Today’s post is part of a special series here on Planet Pailly called Sciency Words. Each week, we take a closer look at an interesting science or science-related term to help us all expand our scientific vocabularies together. Today’s term is:
THE K-T EVENT
You already know this story. It was 65 million years ago. There were dinosaurs, there was an asteroid…
It’s easily the most famous asteroid impact in Earth’s history, and it’s called the K-T Event, or sometimes the K-Pg Event.
In geology shorthand, the letters stand for:
- K: the Cretaceous period, which is spelled with a K in German. This was the last period of geological history in which dinosaurs roamed the Earth.
- T: the Tertiary period, which immediately followed the Cretaceous. According to the International Commission on Stratigraphy (ICS), we’re not supposed to use this name anymore, but people still do. It’s sort of like how some people keep calling Pluto a planet, no matter what the International Astronomy Union (IAU) says.
- Pg: the Paleogene period, which is the period immediately following the Cretaceous according to the ICS’s new list of geological periods. Please note, the Tertiary and Paleogene are not really interchangeable terms. They have the same starting point, but different end points.
Geologists and paleontologists puzzled for decades over a layer of clay separating Cretaceous and Tertiary (or Paleogene) rock. They called it the K-T boundary. There were several competing hypotheses about what might have caused this boundary and how it related to the mass extinction event that killed off the dinosaurs.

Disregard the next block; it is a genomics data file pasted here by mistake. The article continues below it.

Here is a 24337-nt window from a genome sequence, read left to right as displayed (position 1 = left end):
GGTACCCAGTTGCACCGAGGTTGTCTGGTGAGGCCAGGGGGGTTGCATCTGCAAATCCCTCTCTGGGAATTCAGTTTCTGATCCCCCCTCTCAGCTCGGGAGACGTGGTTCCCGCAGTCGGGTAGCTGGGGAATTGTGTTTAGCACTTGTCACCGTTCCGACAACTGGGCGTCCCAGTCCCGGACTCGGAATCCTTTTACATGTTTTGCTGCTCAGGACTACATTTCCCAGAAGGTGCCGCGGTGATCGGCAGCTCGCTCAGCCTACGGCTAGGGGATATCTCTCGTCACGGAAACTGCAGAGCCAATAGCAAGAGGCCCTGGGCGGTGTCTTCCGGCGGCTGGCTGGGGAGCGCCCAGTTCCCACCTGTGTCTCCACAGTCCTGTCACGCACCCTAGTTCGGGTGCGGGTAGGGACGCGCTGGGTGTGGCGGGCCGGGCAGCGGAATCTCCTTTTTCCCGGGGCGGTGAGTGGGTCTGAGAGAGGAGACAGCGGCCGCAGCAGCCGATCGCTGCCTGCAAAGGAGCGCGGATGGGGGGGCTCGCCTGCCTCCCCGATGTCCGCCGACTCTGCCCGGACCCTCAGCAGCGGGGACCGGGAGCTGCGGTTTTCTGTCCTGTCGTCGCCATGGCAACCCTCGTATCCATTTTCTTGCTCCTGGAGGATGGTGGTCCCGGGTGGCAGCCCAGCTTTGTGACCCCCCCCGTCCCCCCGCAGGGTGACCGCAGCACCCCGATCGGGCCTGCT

Then in 1980, a paper came out entitled “Extraterrestrial Cause for the Cretaceous-Tertiary Extinction.” This paper reported the discovery that the K-T boundary contained abnormally high levels of the element iridium.
Platinum group metals like iridium are extremely rare on Earth (except in the planet’s core) but common in asteroids. So whenever you find lots of iridium in Earth’s crust, you can justifiably assume an asteroid put it there.
The most likely scenario is that a large asteroid, about 10 km in diameter, smashed into Earth, flinging dust and debris high into Earth’s atmosphere. Enough to block out the sun worldwide for several years. This global dust cloud would have included plenty of material from the asteroid itself, which would have been partially vaporized by the heat of the impact.
A major problem with the original 1980 paper was that, at the time, no known impact crater of the appropriate age was sufficiently large. But of course, that was back in 1980. The crater has since been found in the Yucatan Peninsula, and now just about everybody knows the story of the K-T Event (even if they don’t know it’s called that).
P.S.: The K-T Event is not to be confused with the Katie Event. You know, that time your BFF Katie had waaaaay too much to drink and threw a temper tantrum of apocalyptic proportions.